GCHQ spooks top UK Linux installations | THINQ.co.uk – "Whispers in the courtly corridors around Westminster, the seat of British government, have it that British intelligence uses Linux because it is secure, good at number crunching, and doesn't cost much to deploy."
Where do the good ideas go? – "Given the challenges we face as a country and as a planet, there’s a tremendous opportunity to make crowdsourcing really work here and now. But it will take courage, patience, and a process which taps into the varied time and talents of the crowd, in its widest sense."
Anonymity, trust and openness on the social intranet – "In some organisations, the cloak of anonymity could help to establish the first part of that trust relationship, and reassure colleagues that leaders are, in fact, really listening; once it exists, it’s easier to step out of the shadows with a greater degree of trust and openness."
The end of history – "History will, of course, look after itself. It always has. But the future history of our time will be different from our histories of past times, and that will not be because we have an eye to the future, but because we are always relentless focused on the present."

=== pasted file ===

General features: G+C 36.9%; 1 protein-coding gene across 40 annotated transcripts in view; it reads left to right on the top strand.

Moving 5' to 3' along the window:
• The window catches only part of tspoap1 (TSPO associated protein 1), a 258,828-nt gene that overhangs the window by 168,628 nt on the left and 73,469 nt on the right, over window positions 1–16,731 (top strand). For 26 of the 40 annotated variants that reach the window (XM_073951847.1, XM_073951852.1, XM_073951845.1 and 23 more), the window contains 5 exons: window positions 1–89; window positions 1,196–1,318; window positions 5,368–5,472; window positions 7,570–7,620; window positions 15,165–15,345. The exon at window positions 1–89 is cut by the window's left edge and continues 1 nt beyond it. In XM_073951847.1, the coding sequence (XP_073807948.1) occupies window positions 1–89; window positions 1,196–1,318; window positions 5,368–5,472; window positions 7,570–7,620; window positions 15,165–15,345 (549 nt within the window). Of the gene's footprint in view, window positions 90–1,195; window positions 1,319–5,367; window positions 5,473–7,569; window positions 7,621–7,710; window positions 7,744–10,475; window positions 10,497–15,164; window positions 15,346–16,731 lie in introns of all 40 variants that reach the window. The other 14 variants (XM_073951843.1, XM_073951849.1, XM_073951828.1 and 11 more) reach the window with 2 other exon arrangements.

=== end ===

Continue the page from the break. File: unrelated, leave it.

Google Wave open source next steps: "Wave in a Box" – "We will expand upon the 200K lines of code we've already open sourced (detailed at waveprotocol.org) to flesh out the existing example Wave server and web client into a more complete application or "Wave in a Box.""
Should Governments Legislate a Preference for Open Source? – "It's easy to legislate a preference for Open Source, and difficult to implement a level playing field upon which Open Source and proprietary software could compete fairly. Thus, a number of governments have enacted the preference as an easy-to-legislate way of solving the problem, but I submit not optimally. Having a preference gives proprietary software an opening to portray themselves as the "injured party", when the reality is that historically there has been a preference for proprietary software in both legislation and internal process of government purchasers, and this still exists today."
Wiki life – "The point, in the end, is that Wikimedia by its DNA operates in public and benefits accrue — not just as product and engagement and promotion and distribution but also as strategy. That’s the next step in creating the truly public company or organization."
O’Reilly, Open Government and the Ingenuity of Enthusiasm – "It is quite clear that performance management and procurement, as well as many other government processes, need to be revised, reformed or radically changed. But this won’t happen unless we recognize that government and its employees need to remain in charge, need to stay as the custodians of neutrality and transparency, and we, the people, developers or users, can just help them do a better job but not replace them in any way."